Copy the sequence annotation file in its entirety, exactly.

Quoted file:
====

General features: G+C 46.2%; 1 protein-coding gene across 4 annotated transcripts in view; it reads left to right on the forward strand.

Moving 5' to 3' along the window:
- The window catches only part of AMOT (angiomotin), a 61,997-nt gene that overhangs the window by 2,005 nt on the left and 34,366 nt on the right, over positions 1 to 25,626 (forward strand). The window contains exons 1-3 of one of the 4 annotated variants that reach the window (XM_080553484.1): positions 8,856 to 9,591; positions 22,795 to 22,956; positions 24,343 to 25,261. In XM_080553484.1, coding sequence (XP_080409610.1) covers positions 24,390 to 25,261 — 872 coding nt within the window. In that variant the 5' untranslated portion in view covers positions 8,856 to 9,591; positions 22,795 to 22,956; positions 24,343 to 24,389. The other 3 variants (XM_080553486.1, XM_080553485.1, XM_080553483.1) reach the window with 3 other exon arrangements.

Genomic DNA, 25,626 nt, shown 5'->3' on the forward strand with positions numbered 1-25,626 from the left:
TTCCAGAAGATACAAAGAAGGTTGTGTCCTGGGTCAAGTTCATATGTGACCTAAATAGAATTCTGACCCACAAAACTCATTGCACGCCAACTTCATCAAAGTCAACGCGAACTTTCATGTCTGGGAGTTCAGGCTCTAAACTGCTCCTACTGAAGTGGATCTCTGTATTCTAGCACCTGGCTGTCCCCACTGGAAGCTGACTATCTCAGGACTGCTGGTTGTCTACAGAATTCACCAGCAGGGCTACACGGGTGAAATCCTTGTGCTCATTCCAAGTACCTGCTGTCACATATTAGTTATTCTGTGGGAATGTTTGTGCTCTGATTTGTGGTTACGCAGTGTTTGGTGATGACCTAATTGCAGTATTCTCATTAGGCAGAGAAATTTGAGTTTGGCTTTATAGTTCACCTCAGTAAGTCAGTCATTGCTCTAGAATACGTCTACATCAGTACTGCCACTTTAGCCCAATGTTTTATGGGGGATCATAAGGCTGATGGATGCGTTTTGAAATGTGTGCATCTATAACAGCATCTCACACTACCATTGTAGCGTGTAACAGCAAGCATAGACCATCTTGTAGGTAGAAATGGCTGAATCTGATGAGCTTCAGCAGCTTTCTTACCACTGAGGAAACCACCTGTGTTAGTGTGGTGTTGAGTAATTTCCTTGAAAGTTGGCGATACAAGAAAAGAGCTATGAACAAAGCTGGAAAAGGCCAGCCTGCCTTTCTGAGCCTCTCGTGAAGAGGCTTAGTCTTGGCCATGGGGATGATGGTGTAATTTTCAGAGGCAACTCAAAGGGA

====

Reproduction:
General features: G+C 46.2%; 1 protein-coding gene across 4 annotated transcripts in view; it reads left to right on the forward strand.

Moving 5' to 3' along the window:
- The window catches only part of AMOT (angiomotin), a 61,997-nt gene that overhangs the window by 2,005 nt on the left and 34,366 nt on the right, over positions 1 to 25,626 (forward strand). The window contains exons 1-3 of one of the 4 annotated variants that reach the window (XM_080553484.1): positions 8,856 to 9,591; positions 22,795 to 22,956; positions 24,343 to 25,261. In XM_080553484.1, coding sequence (XP_080409610.1) covers positions 24,390 to 25,261 — 872 coding nt within the window. In that variant the 5' untranslated portion in view covers positions 8,856 to 9,591; positions 22,795 to 22,956; positions 24,343 to 24,389. The other 3 variants (XM_080553486.1, XM_080553485.1, XM_080553483.1) reach the window with 3 other exon arrangements.

Genomic DNA, 25,626 nt, shown 5'->3' on the forward strand with positions numbered 1-25,626 from the left:
TTCCAGAAGATACAAAGAAGGTTGTGTCCTGGGTCAAGTTCATATGTGACCTAAATAGAATTCTGACCCACAAAACTCATTGCACGCCAACTTCATCAAAGTCAACGCGAACTTTCATGTCTGGGAGTTCAGGCTCTAAACTGCTCCTACTGAAGTGGATCTCTGTATTCTAGCACCTGGCTGTCCCCACTGGAAGCTGACTATCTCAGGACTGCTGGTTGTCTACAGAATTCACCAGCAGGGCTACACGGGTGAAATCCTTGTGCTCATTCCAAGTACCTGCTGTCACATATTAGTTATTCTGTGGGAATGTTTGTGCTCTGATTTGTGGTTACGCAGTGTTTGGTGATGACCTAATTGCAGTATTCTCATTAGGCAGAGAAATTTGAGTTTGGCTTTATAGTTCACCTCAGTAAGTCAGTCATTGCTCTAGAATACGTCTACATCAGTACTGCCACTTTAGCCCAATGTTTTATGGGGGATCATAAGGCTGATGGATGCGTTTTGAAATGTGTGCATCTATAACAGCATCTCACACTACCATTGTAGCGTGTAACAGCAAGCATAGACCATCTTGTAGGTAGAAATGGCTGAATCTGATGAGCTTCAGCAGCTTTCTTACCACTGAGGAAACCACCTGTGTTAGTGTGGTGTTGAGTAATTTCCTTGAAAGTTGGCGATACAAGAAAAGAGCTATGAACAAAGCTGGAAAAGGCCAGCCTGCCTTTCTGAGCCTCTCGTGAAGAGGCTTAGTCTTGGCCATGGGGATGATGGTGTAATTTTCAGAGGCAACTCAAAGGGA